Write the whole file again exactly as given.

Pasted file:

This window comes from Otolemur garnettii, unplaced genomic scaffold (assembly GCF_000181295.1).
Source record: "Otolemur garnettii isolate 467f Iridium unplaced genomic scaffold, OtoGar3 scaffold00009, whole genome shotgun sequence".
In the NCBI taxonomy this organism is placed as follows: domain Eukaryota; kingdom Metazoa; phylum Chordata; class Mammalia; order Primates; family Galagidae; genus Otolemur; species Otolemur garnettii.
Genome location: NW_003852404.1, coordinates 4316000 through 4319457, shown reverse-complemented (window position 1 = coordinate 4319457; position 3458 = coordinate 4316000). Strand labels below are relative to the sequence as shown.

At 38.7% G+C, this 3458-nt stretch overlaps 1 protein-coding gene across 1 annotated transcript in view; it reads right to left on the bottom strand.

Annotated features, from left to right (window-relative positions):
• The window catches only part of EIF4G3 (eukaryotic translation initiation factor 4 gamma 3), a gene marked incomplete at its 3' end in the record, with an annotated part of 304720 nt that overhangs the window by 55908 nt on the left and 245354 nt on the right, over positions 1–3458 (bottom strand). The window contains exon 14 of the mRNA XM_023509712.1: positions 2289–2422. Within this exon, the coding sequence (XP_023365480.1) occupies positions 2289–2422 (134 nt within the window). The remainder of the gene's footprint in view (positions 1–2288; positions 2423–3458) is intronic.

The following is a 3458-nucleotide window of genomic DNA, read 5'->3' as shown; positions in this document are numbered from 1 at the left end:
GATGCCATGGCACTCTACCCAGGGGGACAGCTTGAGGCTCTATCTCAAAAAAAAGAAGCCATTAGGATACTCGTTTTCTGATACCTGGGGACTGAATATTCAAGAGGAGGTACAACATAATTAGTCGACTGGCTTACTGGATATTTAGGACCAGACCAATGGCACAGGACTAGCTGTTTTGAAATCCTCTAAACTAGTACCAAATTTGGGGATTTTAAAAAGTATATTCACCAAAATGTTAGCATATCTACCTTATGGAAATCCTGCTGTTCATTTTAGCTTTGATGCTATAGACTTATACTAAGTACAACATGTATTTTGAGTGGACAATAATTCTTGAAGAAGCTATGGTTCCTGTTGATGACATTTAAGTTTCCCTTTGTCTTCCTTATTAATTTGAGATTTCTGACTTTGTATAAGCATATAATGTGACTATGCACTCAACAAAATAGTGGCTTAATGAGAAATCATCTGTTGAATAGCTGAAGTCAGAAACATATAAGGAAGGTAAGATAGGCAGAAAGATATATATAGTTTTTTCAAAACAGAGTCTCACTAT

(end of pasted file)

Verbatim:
This window comes from Otolemur garnettii, unplaced genomic scaffold (assembly GCF_000181295.1).
Source record: "Otolemur garnettii isolate 467f Iridium unplaced genomic scaffold, OtoGar3 scaffold00009, whole genome shotgun sequence".
In the NCBI taxonomy this organism is placed as follows: domain Eukaryota; kingdom Metazoa; phylum Chordata; class Mammalia; order Primates; family Galagidae; genus Otolemur; species Otolemur garnettii.
Genome location: NW_003852404.1, coordinates 4316000 through 4319457, shown reverse-complemented (window position 1 = coordinate 4319457; position 3458 = coordinate 4316000). Strand labels below are relative to the sequence as shown.

At 38.7% G+C, this 3458-nt stretch overlaps 1 protein-coding gene across 1 annotated transcript in view; it reads right to left on the bottom strand.

Annotated features, from left to right (window-relative positions):
• The window catches only part of EIF4G3 (eukaryotic translation initiation factor 4 gamma 3), a gene marked incomplete at its 3' end in the record, with an annotated part of 304720 nt that overhangs the window by 55908 nt on the left and 245354 nt on the right, over positions 1–3458 (bottom strand). The window contains exon 14 of the mRNA XM_023509712.1: positions 2289–2422. Within this exon, the coding sequence (XP_023365480.1) occupies positions 2289–2422 (134 nt within the window). The remainder of the gene's footprint in view (positions 1–2288; positions 2423–3458) is intronic.

The following is a 3458-nucleotide window of genomic DNA, read 5'->3' as shown; positions in this document are numbered from 1 at the left end:
GATGCCATGGCACTCTACCCAGGGGGACAGCTTGAGGCTCTATCTCAAAAAAAAGAAGCCATTAGGATACTCGTTTTCTGATACCTGGGGACTGAATATTCAAGAGGAGGTACAACATAATTAGTCGACTGGCTTACTGGATATTTAGGACCAGACCAATGGCACAGGACTAGCTGTTTTGAAATCCTCTAAACTAGTACCAAATTTGGGGATTTTAAAAAGTATATTCACCAAAATGTTAGCATATCTACCTTATGGAAATCCTGCTGTTCATTTTAGCTTTGATGCTATAGACTTATACTAAGTACAACATGTATTTTGAGTGGACAATAATTCTTGAAGAAGCTATGGTTCCTGTTGATGACATTTAAGTTTCCCTTTGTCTTCCTTATTAATTTGAGATTTCTGACTTTGTATAAGCATATAATGTGACTATGCACTCAACAAAATAGTGGCTTAATGAGAAATCATCTGTTGAATAGCTGAAGTCAGAAACATATAAGGAAGGTAAGATAGGCAGAAAGATATATATAGTTTTTTCAAAACAGAGTCTCACTAT